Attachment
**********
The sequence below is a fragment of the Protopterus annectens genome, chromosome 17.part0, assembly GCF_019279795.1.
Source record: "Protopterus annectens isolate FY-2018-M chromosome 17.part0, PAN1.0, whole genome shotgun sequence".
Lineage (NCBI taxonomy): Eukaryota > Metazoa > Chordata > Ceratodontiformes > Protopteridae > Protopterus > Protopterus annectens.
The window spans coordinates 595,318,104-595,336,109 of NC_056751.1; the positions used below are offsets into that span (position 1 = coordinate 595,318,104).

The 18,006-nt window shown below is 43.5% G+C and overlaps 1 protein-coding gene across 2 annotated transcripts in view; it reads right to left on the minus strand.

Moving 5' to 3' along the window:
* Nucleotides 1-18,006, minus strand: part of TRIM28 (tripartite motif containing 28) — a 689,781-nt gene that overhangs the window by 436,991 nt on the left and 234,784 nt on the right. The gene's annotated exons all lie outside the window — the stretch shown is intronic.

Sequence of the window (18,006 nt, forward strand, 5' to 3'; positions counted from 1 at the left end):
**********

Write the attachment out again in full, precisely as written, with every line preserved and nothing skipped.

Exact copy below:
The sequence below is a fragment of the Protopterus annectens genome, chromosome 17.part0, assembly GCF_019279795.1.
Source record: "Protopterus annectens isolate FY-2018-M chromosome 17.part0, PAN1.0, whole genome shotgun sequence".
Lineage (NCBI taxonomy): Eukaryota > Metazoa > Chordata > Ceratodontiformes > Protopteridae > Protopterus > Protopterus annectens.
The window spans coordinates 595,318,104-595,336,109 of NC_056751.1; the positions used below are offsets into that span (position 1 = coordinate 595,318,104).

The 18,006-nt window shown below is 43.5% G+C and overlaps 1 protein-coding gene across 2 annotated transcripts in view; it reads right to left on the minus strand.

Moving 5' to 3' along the window:
* Nucleotides 1-18,006, minus strand: part of TRIM28 (tripartite motif containing 28) — a 689,781-nt gene that overhangs the window by 436,991 nt on the left and 234,784 nt on the right. The gene's annotated exons all lie outside the window — the stretch shown is intronic.

Sequence of the window (18,006 nt, forward strand, 5' to 3'; positions counted from 1 at the left end):